New Plymouth principal’s journey to Gov. Otter’s office and back

From Alaskan timber country to the inner circles of Gov. Butch Otter’s administration, New Plymouth High School principal Clete Edmunson has pretty much seen it all.

Clete Edmunson2
New Plymouth Principal Clete Edmunson.

Although Edmunson didn’t start his career in education, a longstanding desire to teach and coach kids may have saved his life — or at least his hands and fingers.

After winning a state title and making the jump from eight-man football in his native Council, Edmunson accepted a full scholarship to play middle linebacker for Idaho State University. He earned a business degree, and promptly left the Lower 48, heading north to The Last Frontier to cut logs for Columbia Helicopters.

“It’s one of the most dangerous jobs I’ve ever been a part of,” Edmunson said. “It’s exciting, tough and it can get you killed.”

Before long, Edmunson decided the risks weren’t worth it.

“I kept thinking ‘I’d rather be in a classroom,’ to tell you the truth,” Edmunson said.

He returned to ISU, earned a history degree and connected with a friend who helped point Edmunson to a teaching opportunity in New Plymouth.

It was the perfect fit, and Edmunson began in 1994, teaching government and coaching football, basketball and track.

Longtime coworkers describe Edmunson as a natural in the classroom, someone who related to kids and adults effortlessly because he’s easy to approach and carries himself with a fun-loving demeanor.

“Clete was somebody I never had to worry about,” said former New Plymouth High Principal Arlo Decker, the man who originally hired Edmunson. “He’s not afraid of hard work, and it shows through in everything he did in coaching and teaching. And he absolutely loved the students.”

After about eight years in the classroom, friends and neighbors convinced Edmunson to become active in politics, and he won a seat in the Idaho House after former Rep. Monty Pearce, R-New Plymouth, ran for and won a seat in the Senate.

“The first thing I had to do was buy a second suit — I only had one,” Edmunson said. “It was really cool. I got to teach and coach all fall and took unpaid leave in January and went down there to represent all the people of District 9.”

Edmunson used his experience in the Legislature from 2003-2008 as a living classroom, returning each off-season to impart to his government students invaluable insights into Idaho’s mysterious world of policy and politics.

“I would come back to the classroom, teach government and talk about the process and all the things I learned,” he said. “It was a great dual career I had there.”

In the middle of his third legislative term, Otter’s former chief of staff, Jeff Malmen, asked Edmunson to work for Otter, then in his first term as governor. Edmunson accepted, working first as a southwest regional field representative, then as a special assistant advising Otter on education and transportation issues.

Working in the Otter administration allowed Edmunson to help people throughout the state, not just in his legislative district, but it also meant he had to leave the teaching and coaching jobs he loved.

Clete Edmunson
Clete Edmunson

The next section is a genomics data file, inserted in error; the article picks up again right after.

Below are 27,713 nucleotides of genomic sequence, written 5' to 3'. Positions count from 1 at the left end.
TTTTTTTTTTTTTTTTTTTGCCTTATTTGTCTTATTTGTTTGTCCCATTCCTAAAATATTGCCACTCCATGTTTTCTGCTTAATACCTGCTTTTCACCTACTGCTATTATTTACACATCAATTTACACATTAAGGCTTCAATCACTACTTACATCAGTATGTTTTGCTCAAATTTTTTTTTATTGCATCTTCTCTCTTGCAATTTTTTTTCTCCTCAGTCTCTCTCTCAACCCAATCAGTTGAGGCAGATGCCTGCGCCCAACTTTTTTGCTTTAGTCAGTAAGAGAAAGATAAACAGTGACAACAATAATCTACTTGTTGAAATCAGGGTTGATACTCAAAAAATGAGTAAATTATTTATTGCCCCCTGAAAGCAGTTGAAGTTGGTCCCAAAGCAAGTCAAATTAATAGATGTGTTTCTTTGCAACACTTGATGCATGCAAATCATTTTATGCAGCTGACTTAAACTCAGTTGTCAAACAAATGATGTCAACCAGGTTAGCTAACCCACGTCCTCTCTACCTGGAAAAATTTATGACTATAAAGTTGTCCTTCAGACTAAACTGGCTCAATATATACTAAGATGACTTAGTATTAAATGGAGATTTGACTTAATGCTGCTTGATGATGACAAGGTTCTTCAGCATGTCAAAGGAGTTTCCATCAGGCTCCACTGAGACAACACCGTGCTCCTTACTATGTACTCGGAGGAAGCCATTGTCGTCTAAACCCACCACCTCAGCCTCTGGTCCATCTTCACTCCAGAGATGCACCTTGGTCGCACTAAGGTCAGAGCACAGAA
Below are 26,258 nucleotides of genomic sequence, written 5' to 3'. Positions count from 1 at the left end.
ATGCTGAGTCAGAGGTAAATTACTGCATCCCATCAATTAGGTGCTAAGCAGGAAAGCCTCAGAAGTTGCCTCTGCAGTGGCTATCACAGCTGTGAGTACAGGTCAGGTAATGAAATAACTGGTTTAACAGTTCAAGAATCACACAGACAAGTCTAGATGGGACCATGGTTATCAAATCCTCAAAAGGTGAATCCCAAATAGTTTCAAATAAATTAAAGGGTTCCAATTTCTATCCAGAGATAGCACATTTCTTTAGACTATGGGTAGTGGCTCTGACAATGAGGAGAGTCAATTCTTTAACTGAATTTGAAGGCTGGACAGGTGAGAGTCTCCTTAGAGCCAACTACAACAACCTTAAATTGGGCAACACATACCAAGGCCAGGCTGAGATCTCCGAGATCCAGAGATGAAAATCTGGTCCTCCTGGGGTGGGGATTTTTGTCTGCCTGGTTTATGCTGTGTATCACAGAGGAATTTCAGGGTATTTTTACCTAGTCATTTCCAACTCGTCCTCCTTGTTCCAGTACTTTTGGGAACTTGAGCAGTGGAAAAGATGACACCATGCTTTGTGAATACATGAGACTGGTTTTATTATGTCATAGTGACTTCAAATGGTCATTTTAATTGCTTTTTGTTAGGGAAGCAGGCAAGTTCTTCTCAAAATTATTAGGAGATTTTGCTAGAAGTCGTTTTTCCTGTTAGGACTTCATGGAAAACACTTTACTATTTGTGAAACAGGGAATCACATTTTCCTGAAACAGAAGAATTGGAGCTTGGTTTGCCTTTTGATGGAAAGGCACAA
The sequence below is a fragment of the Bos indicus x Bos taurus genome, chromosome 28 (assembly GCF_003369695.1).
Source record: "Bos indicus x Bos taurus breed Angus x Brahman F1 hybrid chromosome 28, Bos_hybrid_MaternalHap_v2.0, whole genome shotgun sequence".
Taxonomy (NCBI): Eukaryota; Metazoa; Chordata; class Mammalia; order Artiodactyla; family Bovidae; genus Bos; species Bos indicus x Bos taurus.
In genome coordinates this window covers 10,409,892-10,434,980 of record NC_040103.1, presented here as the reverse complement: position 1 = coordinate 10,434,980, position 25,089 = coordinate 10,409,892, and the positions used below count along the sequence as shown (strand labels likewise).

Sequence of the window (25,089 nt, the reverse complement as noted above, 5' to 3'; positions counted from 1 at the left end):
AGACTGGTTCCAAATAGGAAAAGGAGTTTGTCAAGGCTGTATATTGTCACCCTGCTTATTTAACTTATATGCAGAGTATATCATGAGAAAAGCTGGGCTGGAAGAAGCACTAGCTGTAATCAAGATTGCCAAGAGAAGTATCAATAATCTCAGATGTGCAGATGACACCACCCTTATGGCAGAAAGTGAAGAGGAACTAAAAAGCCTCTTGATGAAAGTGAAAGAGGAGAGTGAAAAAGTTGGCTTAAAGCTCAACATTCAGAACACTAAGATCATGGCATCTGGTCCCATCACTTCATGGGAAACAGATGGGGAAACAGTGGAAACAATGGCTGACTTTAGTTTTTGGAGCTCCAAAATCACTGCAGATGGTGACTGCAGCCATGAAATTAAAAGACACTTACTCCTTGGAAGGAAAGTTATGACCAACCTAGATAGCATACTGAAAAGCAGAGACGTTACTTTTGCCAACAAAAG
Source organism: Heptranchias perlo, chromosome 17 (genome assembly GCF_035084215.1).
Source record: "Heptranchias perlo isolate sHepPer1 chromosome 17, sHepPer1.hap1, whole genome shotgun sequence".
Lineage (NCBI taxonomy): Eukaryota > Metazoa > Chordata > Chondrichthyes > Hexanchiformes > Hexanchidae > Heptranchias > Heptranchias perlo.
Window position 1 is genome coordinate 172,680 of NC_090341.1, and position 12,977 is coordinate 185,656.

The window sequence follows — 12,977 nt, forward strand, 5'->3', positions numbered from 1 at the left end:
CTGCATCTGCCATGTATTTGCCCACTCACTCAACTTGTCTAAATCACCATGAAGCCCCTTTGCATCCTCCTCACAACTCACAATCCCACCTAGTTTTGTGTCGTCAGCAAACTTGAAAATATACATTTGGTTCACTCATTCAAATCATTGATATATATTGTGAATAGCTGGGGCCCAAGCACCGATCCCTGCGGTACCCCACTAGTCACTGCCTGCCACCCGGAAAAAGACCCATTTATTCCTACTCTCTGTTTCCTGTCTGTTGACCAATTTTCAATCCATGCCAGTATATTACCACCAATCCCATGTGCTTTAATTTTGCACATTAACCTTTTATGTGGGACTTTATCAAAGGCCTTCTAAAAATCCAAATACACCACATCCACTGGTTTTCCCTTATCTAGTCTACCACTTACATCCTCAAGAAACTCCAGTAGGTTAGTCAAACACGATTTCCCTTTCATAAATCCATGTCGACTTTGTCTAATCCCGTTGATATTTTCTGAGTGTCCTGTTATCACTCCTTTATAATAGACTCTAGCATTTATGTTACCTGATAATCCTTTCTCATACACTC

“I never wanted to be a career politician, and really missed the kids,” Edmunson said. “When you’re in the Legislature, you’re around a bunch of cynical, old politicians. When you come back to the high school kids, the students are the most optimistic people in the world and think they can just go out and conquer the world.”

After a couple years, Edmunson ended his political career to once again return to the classroom. This time he landed in Murtaugh, where he served as athletic administrator, teacher and basketball coach.

This year is his third year back in New Plymouth, but first as principal. Edmunson takes over for immediate past principal Kevin Barker, who was promoted to superintendent this year after past superintendent (and current state representative) Ryan Kerby retired.

“We couldn’t have done any better than Clete — he’s highly qualified,” said Decker, who now serves on New Plymouth’s school board. “I was excited when he came back as a teacher, then things really worked out.”

Since returning and being promoted to principal, Edmunson feels a little like a new coach who is taking over for a winning team.

In 2014, 63 percent of New Plymouth’s graduating seniors went on to college, well above the state average of 50.2 percent. Advanced programs, such as dual credit and concurrent enrollment, were pioneered in New Plymouth before they took off statewide, thanks to partnerships with the local business community. And the school’s average SAT score in 2014 was 1,396, above the state average of 1,363.

“We have one of the top performing schools in the state,” Edmunson said.

The school has been so successful that it has been featured in statewide advertising campaigns and discussed as a potential model for other rural schools by legislators.

But Edmunson is up for the challenge of continuing a legacy of student success, saying his whole career in education has lead him to this point.

“There are a thousand moving parts every day, and you never know what is going to happen in high school,” Edmunson said. “That fits my personality — when I was with the governor, there was stuff going on all the time. Being principal is the ultimate multitasking job in education, and I absolutely love it.”


Clark Corbin

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